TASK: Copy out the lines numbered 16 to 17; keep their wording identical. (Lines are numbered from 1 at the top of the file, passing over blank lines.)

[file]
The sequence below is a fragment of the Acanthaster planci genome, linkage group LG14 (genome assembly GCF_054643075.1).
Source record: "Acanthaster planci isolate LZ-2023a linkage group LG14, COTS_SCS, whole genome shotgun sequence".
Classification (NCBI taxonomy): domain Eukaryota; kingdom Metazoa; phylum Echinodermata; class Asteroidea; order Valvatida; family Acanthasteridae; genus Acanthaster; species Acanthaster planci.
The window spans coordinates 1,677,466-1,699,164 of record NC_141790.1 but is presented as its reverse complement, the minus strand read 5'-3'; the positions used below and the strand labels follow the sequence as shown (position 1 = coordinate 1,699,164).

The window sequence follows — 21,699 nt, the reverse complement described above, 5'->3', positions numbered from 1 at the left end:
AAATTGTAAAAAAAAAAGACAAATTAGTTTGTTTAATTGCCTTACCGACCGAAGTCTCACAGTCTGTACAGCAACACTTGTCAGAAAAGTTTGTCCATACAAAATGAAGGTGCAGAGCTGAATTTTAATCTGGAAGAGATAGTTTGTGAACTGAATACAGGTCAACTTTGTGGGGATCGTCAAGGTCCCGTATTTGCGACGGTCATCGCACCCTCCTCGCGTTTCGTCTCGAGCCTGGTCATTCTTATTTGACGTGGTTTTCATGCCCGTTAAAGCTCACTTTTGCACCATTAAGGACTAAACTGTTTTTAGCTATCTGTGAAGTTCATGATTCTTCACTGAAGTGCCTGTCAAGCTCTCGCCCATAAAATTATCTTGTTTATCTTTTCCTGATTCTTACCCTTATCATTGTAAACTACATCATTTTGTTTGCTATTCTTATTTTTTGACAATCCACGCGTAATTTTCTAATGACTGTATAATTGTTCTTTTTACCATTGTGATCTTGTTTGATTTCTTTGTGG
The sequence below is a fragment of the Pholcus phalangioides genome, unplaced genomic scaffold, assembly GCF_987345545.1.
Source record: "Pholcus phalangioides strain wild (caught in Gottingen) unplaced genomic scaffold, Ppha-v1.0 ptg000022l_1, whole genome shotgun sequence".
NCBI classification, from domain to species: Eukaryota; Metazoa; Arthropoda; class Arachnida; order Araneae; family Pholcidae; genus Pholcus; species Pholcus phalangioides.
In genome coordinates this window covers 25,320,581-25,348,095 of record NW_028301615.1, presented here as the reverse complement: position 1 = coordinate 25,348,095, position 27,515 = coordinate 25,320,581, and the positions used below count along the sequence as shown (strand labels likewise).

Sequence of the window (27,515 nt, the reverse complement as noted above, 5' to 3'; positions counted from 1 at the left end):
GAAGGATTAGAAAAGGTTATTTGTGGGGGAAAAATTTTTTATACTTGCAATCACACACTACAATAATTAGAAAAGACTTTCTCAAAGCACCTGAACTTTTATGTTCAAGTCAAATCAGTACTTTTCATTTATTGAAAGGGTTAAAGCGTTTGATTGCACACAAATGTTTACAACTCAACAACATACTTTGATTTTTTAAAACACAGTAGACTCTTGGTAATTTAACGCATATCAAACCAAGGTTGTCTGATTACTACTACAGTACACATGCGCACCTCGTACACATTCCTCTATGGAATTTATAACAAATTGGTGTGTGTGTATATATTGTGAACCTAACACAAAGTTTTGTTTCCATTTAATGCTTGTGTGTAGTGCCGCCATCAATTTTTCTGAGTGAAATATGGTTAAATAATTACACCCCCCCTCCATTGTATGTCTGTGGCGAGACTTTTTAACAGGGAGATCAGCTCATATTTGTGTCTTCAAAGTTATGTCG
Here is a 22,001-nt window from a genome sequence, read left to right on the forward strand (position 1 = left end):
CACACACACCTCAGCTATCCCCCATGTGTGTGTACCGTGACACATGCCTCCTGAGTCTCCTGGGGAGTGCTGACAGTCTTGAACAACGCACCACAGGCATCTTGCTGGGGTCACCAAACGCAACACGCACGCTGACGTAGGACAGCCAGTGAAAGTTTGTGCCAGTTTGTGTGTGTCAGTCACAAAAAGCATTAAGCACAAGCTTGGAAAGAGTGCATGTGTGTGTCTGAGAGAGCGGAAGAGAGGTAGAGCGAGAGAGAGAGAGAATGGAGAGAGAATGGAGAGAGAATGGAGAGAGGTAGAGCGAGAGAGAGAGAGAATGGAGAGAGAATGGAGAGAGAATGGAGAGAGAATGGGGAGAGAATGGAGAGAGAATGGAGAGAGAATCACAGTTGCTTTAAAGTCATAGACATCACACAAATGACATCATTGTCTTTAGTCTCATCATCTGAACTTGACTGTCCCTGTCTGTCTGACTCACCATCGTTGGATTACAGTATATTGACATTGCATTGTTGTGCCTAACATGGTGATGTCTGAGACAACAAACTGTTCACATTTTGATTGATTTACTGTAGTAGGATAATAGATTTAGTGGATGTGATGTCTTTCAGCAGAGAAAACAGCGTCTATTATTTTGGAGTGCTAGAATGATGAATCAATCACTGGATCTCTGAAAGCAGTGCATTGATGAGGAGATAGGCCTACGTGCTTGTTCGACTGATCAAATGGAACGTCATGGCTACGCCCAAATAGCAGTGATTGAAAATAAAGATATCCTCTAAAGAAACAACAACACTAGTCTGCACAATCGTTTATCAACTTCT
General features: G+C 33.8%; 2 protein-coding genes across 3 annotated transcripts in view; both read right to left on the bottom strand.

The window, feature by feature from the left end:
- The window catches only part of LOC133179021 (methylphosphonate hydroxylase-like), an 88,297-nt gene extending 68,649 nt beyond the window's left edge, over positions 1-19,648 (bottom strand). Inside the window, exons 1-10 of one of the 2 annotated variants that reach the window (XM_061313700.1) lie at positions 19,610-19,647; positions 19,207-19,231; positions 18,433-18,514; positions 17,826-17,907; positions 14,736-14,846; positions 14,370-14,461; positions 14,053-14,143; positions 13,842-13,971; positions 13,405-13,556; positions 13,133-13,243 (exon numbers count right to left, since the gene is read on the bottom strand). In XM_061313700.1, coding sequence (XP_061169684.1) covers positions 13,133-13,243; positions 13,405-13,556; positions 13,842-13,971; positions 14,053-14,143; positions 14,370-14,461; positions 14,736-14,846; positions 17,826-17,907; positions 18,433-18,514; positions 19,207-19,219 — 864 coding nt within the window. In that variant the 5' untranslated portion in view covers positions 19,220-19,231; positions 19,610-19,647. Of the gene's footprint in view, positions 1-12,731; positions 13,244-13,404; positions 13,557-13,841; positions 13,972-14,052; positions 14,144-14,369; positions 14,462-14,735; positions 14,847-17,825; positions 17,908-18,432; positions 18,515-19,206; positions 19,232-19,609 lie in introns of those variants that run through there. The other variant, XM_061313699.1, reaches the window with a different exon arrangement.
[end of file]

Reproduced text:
The window, feature by feature from the left end:
- The window catches only part of LOC133179021 (methylphosphonate hydroxylase-like), an 88,297-nt gene extending 68,649 nt beyond the window's left edge, over positions 1-19,648 (bottom strand). Inside the window, exons 1-10 of one of the 2 annotated variants that reach the window (XM_061313700.1) lie at positions 19,610-19,647; positions 19,207-19,231; positions 18,433-18,514; positions 17,826-17,907; positions 14,736-14,846; positions 14,370-14,461; positions 14,053-14,143; positions 13,842-13,971; positions 13,405-13,556; positions 13,133-13,243 (exon numbers count right to left, since the gene is read on the bottom strand). In XM_061313700.1, coding sequence (XP_061169684.1) covers positions 13,133-13,243; positions 13,405-13,556; positions 13,842-13,971; positions 14,053-14,143; positions 14,370-14,461; positions 14,736-14,846; positions 17,826-17,907; positions 18,433-18,514; positions 19,207-19,219 — 864 coding nt within the window. In that variant the 5' untranslated portion in view covers positions 19,220-19,231; positions 19,610-19,647. Of the gene's footprint in view, positions 1-12,731; positions 13,244-13,404; positions 13,557-13,841; positions 13,972-14,052; positions 14,144-14,369; positions 14,462-14,735; positions 14,847-17,825; positions 17,908-18,432; positions 18,515-19,206; positions 19,232-19,609 lie in introns of those variants that run through there. The other variant, XM_061313699.1, reaches the window with a different exon arrangement.